Getting an Online Master's using your own dime

Discussion in 'Life After the Academy' started by Padre101, Sep 24, 2016.

  1. Padre101

    Padre101 Parent

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    My DS and I were talking about life 5 and 10 years after graduating from a SA (kinda prepping for his interviews).

    Irregardless of what service he eventually serves in, can he at the 2-3 year (O-2/O-3) mark apply for, pay for on his own, and take online Master's programs on his off-duty hours and weekends???

    Some reputable schools like University of Texas, Johns Hopkins, University of Memphis, etc have 2 year online programs.

    Then at the 5 year mark, he could have the Military pay for another Master's on the government's dime.

    Does anyone have any experience with this? Thank you.
     
    Last edited: Sep 24, 2016
  2. Capt MJ

    Capt MJ Member

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    The key question, one which your DS can research in applicable Service postgrad education policy/regs/instructions, is whether the Service will pay for an additional degree of the same level, regardless of how the first was obtained.

    If a member obtains a degree on own dime, duly reports it for service record purposes, there may be regs saying the member is now ineligible to use Tuition Assistance or be given full duty orders to a military post-grad school, war college or civilian school - for the same level of degree. The needs of the Service trump all. If it thinks an officer only needs 1 Master's, it only pays for one, and may not if the member already has one.

    TA can be used for a PhD, and there are some small number of people who are sent full-duty for PhD. At USMA and USNA, there are special programs for officers who become permanent faculty there.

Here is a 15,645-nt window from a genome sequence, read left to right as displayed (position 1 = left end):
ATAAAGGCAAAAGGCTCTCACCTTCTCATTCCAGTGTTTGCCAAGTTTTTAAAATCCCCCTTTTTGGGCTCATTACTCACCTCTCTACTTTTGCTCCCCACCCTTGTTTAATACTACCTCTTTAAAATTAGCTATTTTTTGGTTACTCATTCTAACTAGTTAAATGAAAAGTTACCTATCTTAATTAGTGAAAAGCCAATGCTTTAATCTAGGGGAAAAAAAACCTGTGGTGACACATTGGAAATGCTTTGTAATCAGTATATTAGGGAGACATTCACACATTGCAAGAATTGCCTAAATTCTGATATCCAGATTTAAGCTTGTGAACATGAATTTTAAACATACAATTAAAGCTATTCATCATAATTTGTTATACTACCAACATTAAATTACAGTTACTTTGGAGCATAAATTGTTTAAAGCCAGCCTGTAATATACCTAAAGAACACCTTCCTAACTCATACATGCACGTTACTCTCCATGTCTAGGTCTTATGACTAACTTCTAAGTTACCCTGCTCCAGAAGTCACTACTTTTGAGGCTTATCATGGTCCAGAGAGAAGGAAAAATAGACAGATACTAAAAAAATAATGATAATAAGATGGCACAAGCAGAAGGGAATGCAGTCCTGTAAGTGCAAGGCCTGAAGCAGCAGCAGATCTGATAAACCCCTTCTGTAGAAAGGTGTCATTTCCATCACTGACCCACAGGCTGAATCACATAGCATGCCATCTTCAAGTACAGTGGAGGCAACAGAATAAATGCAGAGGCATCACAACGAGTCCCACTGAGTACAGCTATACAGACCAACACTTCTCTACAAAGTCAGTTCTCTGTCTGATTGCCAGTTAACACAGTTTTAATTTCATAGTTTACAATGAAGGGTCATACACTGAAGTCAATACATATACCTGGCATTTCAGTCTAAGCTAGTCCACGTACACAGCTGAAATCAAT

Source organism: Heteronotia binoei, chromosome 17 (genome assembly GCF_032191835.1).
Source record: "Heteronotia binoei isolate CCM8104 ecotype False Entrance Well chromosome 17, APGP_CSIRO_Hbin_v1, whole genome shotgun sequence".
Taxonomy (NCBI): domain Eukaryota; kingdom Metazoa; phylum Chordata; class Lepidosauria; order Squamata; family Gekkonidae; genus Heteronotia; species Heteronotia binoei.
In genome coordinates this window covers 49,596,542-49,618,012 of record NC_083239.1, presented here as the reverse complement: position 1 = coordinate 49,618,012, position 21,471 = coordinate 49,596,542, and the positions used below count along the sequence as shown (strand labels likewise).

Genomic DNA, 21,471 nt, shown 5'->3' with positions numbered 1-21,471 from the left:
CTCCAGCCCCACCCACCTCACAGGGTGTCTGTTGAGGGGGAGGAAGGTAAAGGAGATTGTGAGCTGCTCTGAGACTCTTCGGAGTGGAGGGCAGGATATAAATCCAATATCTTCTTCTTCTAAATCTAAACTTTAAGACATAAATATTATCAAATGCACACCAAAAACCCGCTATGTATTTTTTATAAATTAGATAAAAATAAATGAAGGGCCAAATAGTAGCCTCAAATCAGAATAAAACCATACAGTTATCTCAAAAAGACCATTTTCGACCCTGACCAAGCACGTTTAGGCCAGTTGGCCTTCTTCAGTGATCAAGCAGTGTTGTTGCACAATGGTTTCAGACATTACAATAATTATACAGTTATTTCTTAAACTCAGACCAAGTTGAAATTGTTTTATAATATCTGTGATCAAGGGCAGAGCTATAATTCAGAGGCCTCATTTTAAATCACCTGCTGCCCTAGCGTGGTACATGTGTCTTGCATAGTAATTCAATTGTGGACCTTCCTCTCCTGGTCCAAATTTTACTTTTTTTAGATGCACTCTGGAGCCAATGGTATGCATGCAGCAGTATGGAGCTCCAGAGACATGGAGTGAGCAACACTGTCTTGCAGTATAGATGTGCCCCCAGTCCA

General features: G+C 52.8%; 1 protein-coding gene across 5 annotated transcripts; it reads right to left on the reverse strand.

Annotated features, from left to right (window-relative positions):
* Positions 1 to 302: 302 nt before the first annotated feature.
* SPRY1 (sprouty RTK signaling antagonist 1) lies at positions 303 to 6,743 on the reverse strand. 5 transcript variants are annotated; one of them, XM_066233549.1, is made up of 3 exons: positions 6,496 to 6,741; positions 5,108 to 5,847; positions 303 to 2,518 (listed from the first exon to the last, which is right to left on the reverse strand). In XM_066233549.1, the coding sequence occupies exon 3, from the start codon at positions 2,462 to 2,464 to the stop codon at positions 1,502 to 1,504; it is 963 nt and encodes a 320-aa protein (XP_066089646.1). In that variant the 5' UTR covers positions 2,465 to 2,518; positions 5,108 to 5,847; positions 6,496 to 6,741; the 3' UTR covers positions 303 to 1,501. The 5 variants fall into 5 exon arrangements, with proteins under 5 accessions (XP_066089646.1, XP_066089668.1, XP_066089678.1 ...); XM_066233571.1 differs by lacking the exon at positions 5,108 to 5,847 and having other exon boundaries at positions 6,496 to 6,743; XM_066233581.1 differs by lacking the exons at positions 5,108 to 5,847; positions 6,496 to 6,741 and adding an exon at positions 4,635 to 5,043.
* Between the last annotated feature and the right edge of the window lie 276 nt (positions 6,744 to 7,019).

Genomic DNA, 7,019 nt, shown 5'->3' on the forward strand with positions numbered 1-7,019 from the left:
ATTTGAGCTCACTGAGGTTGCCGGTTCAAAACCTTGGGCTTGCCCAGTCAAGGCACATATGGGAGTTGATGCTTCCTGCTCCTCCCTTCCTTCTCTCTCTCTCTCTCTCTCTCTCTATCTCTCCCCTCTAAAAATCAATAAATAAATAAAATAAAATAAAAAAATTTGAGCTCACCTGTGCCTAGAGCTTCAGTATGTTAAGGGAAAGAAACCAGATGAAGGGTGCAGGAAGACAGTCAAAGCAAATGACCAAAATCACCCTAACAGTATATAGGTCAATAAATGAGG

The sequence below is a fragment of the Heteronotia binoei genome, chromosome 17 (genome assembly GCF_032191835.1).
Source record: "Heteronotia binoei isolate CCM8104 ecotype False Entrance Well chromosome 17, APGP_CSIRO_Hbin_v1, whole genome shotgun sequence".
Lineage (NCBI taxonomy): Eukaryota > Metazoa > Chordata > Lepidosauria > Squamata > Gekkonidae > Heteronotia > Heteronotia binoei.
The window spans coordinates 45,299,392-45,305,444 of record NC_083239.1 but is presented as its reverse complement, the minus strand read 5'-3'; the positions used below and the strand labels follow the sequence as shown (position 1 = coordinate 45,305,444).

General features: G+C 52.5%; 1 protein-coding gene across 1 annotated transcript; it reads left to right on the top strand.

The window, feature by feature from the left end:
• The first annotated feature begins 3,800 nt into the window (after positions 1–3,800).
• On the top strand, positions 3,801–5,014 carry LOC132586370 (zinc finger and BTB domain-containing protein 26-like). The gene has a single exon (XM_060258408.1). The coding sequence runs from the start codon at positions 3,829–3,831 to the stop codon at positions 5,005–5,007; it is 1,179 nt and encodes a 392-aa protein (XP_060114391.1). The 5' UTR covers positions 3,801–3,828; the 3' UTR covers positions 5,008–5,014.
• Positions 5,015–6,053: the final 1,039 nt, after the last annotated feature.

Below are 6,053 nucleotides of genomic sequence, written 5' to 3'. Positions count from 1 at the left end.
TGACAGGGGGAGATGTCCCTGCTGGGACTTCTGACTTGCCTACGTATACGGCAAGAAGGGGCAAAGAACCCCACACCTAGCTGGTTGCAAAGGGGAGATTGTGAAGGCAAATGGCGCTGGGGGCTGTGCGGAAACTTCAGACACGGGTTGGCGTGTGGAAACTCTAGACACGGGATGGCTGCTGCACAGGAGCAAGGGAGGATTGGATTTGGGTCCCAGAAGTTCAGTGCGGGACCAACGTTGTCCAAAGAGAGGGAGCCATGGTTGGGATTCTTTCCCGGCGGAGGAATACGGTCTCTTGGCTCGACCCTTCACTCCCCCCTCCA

It will all be written down somewhere. In the Navy, a Master's is usually expected to be in the record no later than the O-5 (Commander) promotion board.

    Now, as a boss of mine used to say, "unless a regulation came down from Mt. Sinai carved on a stone tablet, it can be changed or exceptions granted." If retention is down, and the officer is in a desirable branch/warfare specialty and year group, then things get looser. That also means what is true today may not be true 5 years from now. If there is an urgent need for X-degreed people, say, Cyber, and your DS is willing and available and a top performer, all kinds of waivers may fly, even if he has a Master's.

    Degrees earned using Service time and/or Service money may have required "payback" tours in that specialty area, and may incur obligated service that may run concurrently during or consecutively after original obligated service.

    Don't forget the Post 9/11 GI Bill for after separation. There are some strategies to stay in long enough to get the full benefit. That's one way to have Uncle Sam pay for things. This also requires research to see if the benefit will cover a level of degree already held.
    http://www.benefits.va.gov/gibill/post911_gibill.asp

    Taking the really long view, each individual state has its own Veterans Affairs department (names vary), which can also offer generous post-grad education benefits. Info will be on state websites.

    There is nothing that says a member can't get the Service-supported degree first, and later, if member chooses to get another of the same level on own dime, all good.

    I used a lot of "mays." That's just military reality. Needs of the Service - always the long pole in the tent. Change in policies, depending on those needs - also a reliable constant of military life.

    The Services are in the business of growing operational commanders, who learn their warfare craft in operational tours, enriched by sufficient post-grad education that supports their primary warrior role. That's a usable insight for interview purposes.
     
    Last edited: Sep 24, 2016
  3. Padre101

    Padre101 Parent

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    Very helpful. Thanks.
     
  4. MabryPsyD

    MabryPsyD Dr. G.

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    Hopefully you meant TA "can't" be used for a PhD. TA will pay for a masters, but not a PhD.
     
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  5. Capt MJ

    Capt MJ Member

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    Yes, sorry and thank you - typically, no, but TA has been authorized in the past in specific cases. Needs of the service and policy vary over the years, and there always seem to be a few flag and general officers over the years who get their PhD at civilian schools. Of course, Naval Postgraduate School does offer PhD programs.
     

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